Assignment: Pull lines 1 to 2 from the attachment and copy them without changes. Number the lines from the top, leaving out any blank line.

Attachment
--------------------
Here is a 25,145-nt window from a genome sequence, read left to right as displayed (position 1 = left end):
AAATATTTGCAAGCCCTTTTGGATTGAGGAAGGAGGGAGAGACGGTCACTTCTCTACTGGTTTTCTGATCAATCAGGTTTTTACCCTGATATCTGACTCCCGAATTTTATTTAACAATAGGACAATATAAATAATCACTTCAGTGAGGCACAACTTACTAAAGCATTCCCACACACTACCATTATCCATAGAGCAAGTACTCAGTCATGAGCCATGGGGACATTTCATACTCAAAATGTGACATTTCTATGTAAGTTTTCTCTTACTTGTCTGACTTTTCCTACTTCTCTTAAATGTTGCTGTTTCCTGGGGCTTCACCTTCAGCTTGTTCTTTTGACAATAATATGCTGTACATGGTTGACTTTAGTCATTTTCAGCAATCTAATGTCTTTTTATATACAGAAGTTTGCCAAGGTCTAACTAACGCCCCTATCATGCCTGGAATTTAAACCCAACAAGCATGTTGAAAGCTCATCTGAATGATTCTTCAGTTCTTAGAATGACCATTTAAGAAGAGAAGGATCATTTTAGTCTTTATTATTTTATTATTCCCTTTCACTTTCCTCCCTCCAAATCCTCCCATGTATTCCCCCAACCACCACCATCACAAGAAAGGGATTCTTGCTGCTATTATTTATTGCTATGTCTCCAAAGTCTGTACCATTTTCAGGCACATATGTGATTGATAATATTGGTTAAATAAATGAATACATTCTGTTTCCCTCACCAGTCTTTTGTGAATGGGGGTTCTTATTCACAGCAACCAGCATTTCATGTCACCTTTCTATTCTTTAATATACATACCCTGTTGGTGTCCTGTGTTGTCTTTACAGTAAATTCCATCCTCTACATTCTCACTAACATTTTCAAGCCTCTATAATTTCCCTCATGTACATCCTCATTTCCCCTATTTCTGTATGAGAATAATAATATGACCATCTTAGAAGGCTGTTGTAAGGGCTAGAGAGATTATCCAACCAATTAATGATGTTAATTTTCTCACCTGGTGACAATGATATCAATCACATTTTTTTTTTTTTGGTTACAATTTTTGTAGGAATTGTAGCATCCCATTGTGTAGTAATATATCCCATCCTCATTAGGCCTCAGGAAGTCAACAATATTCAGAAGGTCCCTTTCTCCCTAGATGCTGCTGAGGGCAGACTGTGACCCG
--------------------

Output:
Here is a 25,145-nt window from a genome sequence, read left to right as displayed (position 1 = left end):
AAATATTTGCAAGCCCTTTTGGATTGAGGAAGGAGGGAGAGACGGTCACTTCTCTACTGGTTTTCTGATCAATCAGGTTTTTACCCTGATATCTGACTCCCGAATTTTATTTAACAATAGGACAATATAAATAATCACTTCAGTGAGGCACAACTTACTAAAGCATTCCCACACACTACCATTATCCATAGAGCAAGTACTCAGTCATGAGCCATGGGGACATTTCATACTCAAAATGTGACATTTCTATGTAAGTTTTCTCTTACTTGTCTGACTTTTCCTACTTCTCTTAAATGTTGCTGTTTCCTGGGGCTTCACCTTCAGCTTGTTCTTTTGACAATAATATGCTGTACATGGTTGACTTTAGTCATTTTCAGCAATCTAATGTCTTTTTATATACAGAAGTTTGCCAAGGTCTAACTAACGCCCCTATCATGCCTGGAATTTAAACCCAACAAGCATGTTGAAAGCTCATCTGAATGATTCTTCAGTTCTTAGAATGACCATTTAAGAAGAGAAGGATCATTTTAGTCTTTATTATTTTATTATTCCCTTTCACTTTCCTCCCTCCAAATCCTCCCATGTATTCCCCCAACCACCACCATCACAAGAAAGGGATTCTTGCTGCTATTATTTATTGCTATGTCTCCAAAGTCTGTACCATTTTCAGGCACATATGTGATTGATAATATTGGTTAAATAAATGAATACATTCTGTTTCCCTCACCAGTCTTTTGTGAATGGGGGTTCTTATTCACAGCAACCAGCATTTCATGTCACCTTTCTATTCTTTAATATACATACCCTGTTGGTGTCCTGTGTTGTCTTTACAGTAAATTCCATCCTCTACATTCTCACTAACATTTTCAAGCCTCTATAATTTCCCTCATGTACATCCTCATTTCCCCTATTTCTGTATGAGAATAATAATATGACCATCTTAGAAGGCTGTTGTAAGGGCTAGAGAGATTATCCAACCAATTAATGATGTTAATTTTCTCACCTGGTGACAATGATATCAATCACATTTTTTTTTTTTTGGTTACAATTTTTGTAGGAATTGTAGCATCCCATTGTGTAGTAATATATCCCATCCTCATTAGGCCTCAGGAAGTCAACAATATTCAGAAGGTCCCTTTCTCCCTAGATGCTGCTGAGGGCAGACTGTGACCCG